Mahonia lomariifolia Takeda

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Credits

Article from Bean's Trees and Shrubs Hardy in the British Isles

Recommended citation
'Mahonia lomariifolia' from the website Trees and Shrubs Online (treesandshrubsonline.org/articles/mahonia/mahonia-lomariifolia/). Accessed 2021-11-30.

Genus

Glossary

apex
(pl. apices) Tip. apical At the apex.
bloom
Bluish or greyish waxy substance on leaves or fruits.
glabrous
Lacking hairs smooth. glabrescent Becoming hairless.
lanceolate
Lance-shaped; broadest in middle tapering to point.
leaflet
Leaf-like segment of a compound leaf.
linear
Strap-shaped.
imparipinnate
Odd-pinnate; (of a compound leaf) with a central rachis and an uneven number of leaflets due to the presence of a terminal leaflet. (Cf. paripinnate.)

References

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Credits

Article from Bean's Trees and Shrubs Hardy in the British Isles

Recommended citation
'Mahonia lomariifolia' from the website Trees and Shrubs Online (treesandshrubsonline.org/articles/mahonia/mahonia-lomariifolia/). Accessed 2021-11-30.

An evergreen shrub 8 to 12 ft high; stems erect. Leaves pinnate, 10 to 24 in. long, carrying 912 to 1812 pairs of leaflets, each leaflet 112 to 4 in. long, usually 12 to 1 in. wide, stalkless, linear-lanceolate, oblique at the base, more or less incurved towards the apex, the margins and apex spiny-toothed, stiff, leathery, glabrous. Flowers fragrant, bright yellow, densely crowded on erect cylindrical spikes 4 to 8 in. long by 1 in. wide, which are clustered as many as eighteen or twenty together at the apex of the shoots; petals oblong, about 14 in. long, the apex rounded and notched. Fruits oval, 25 in. long, blue-black. Bot. Mag., t. 9634.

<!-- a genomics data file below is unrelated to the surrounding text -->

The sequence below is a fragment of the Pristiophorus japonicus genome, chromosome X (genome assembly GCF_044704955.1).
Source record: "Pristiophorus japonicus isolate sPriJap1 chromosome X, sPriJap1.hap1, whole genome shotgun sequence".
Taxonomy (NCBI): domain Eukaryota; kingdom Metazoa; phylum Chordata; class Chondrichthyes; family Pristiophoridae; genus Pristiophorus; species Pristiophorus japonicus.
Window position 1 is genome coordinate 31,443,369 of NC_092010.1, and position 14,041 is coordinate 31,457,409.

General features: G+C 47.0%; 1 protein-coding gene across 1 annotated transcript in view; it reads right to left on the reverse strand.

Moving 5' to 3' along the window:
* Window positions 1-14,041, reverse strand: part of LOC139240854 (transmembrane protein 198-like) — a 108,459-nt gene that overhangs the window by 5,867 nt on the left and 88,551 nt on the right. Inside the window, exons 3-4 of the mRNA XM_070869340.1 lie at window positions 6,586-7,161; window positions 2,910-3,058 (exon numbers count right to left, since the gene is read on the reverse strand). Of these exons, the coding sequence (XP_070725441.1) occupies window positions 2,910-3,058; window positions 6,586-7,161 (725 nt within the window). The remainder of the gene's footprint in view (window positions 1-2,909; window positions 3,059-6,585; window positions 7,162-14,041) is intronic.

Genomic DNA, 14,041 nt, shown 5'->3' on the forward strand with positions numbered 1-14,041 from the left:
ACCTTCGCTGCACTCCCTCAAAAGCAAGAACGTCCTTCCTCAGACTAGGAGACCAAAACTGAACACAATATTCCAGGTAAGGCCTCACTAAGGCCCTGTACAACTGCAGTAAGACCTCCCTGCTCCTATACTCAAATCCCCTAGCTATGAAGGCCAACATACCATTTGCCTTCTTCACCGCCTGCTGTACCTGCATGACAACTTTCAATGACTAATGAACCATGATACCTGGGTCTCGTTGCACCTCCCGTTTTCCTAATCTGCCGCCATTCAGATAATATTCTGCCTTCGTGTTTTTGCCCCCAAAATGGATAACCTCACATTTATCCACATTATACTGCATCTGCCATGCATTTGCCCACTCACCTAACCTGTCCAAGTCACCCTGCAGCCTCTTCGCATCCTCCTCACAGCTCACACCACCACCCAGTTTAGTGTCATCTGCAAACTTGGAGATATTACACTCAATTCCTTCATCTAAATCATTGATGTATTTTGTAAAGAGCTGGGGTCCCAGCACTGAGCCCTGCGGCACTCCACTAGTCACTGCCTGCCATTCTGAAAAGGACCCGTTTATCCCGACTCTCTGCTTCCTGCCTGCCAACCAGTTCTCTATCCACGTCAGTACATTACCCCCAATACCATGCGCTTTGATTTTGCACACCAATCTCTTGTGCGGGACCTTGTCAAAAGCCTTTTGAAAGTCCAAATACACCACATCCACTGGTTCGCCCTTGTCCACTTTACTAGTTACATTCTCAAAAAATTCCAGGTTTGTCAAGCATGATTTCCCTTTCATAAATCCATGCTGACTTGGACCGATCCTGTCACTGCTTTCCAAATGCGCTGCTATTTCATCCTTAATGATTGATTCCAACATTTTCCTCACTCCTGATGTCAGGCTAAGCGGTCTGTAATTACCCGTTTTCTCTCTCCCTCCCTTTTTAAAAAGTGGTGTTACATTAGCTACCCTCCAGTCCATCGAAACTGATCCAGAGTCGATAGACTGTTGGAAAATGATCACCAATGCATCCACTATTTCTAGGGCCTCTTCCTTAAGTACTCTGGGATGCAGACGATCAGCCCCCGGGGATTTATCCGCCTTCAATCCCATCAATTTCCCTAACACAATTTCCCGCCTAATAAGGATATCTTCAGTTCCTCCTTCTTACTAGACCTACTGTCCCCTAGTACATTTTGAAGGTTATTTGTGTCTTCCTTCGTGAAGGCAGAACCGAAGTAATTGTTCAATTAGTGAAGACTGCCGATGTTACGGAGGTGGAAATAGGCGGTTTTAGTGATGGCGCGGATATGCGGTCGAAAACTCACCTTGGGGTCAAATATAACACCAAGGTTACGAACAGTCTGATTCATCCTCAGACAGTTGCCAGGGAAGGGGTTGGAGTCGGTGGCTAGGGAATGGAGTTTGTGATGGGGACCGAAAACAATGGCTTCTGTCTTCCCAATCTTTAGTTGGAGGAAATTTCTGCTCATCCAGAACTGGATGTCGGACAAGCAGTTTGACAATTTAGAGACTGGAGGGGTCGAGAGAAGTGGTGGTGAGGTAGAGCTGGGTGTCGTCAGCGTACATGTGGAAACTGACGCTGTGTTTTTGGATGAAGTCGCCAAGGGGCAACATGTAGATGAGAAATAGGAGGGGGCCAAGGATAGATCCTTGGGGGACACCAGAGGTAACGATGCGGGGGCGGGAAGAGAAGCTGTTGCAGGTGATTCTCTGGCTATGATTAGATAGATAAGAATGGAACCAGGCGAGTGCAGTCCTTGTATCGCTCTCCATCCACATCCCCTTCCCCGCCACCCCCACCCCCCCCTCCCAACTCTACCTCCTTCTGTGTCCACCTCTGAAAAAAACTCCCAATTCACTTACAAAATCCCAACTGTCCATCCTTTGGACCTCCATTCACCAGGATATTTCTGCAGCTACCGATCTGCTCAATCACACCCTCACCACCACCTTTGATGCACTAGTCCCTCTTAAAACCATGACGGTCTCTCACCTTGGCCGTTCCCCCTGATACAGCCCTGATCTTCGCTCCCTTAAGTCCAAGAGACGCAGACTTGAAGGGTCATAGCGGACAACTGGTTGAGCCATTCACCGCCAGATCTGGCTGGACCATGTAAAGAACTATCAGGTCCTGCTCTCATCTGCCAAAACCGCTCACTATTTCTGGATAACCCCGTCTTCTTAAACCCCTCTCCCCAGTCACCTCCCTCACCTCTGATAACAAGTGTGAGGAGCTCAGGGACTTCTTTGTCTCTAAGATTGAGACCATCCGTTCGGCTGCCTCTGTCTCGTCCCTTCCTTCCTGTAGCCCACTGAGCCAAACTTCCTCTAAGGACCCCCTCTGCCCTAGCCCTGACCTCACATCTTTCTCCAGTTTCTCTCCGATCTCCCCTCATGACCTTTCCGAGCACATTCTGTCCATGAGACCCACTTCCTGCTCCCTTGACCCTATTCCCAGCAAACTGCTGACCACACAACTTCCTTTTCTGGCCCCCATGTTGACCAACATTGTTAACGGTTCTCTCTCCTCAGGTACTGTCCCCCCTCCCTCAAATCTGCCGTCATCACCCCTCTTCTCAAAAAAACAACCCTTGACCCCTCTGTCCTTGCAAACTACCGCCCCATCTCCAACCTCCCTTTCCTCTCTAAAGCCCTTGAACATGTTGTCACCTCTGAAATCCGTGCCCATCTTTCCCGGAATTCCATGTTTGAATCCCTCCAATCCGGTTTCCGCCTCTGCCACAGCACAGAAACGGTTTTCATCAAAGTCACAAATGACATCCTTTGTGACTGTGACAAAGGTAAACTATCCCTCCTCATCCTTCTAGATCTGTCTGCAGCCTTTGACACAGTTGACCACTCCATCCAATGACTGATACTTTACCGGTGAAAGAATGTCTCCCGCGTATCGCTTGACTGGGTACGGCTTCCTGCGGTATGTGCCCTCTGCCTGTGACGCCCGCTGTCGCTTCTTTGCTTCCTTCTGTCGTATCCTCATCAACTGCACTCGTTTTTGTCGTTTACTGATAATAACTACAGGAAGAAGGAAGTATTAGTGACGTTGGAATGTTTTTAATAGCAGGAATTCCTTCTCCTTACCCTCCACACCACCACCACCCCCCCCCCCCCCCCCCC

Native of Burma, W. China, and possibly also of Formosa, where several mahonias grow which may be forms of M. lomariifolia but have not yet been thoroughly studied. Major Johnston of Hidcote Manor, Gloucestershire, originally introduced the species to cultivation by means of seeds he obtained near Tengyueh, Yunnan, in 1931. He raised plants and distributed them from his garden at Menton. This is probably the handsomest of the mahonias. It is not perfectly hardy except in the maritime counties to the south and west, but hardier than once thought. The late Miss Davenport Jones had a fine specimen in her garden in Kent (Journ. R.H.S., Vol. 85, p. 394 and fig. 125).

Sometimes, as seen wild, it is 30 to 40 ft high, its erect trunk and stems each carrying a tuft of foliage at the summit. Its time of flowering seems to be variable. A plant in bloom was given an Award of Merit at Vincent Square on 24 May 1938, and a First Class Certificate on 24 October 1939.

From the Supplement (Vol. V)

An error in earlier editions of this work went uncorrected. The award given on 24 May 1938 was to M. lomariifolia as a foliage plant. The flowering time of this species is in autumn.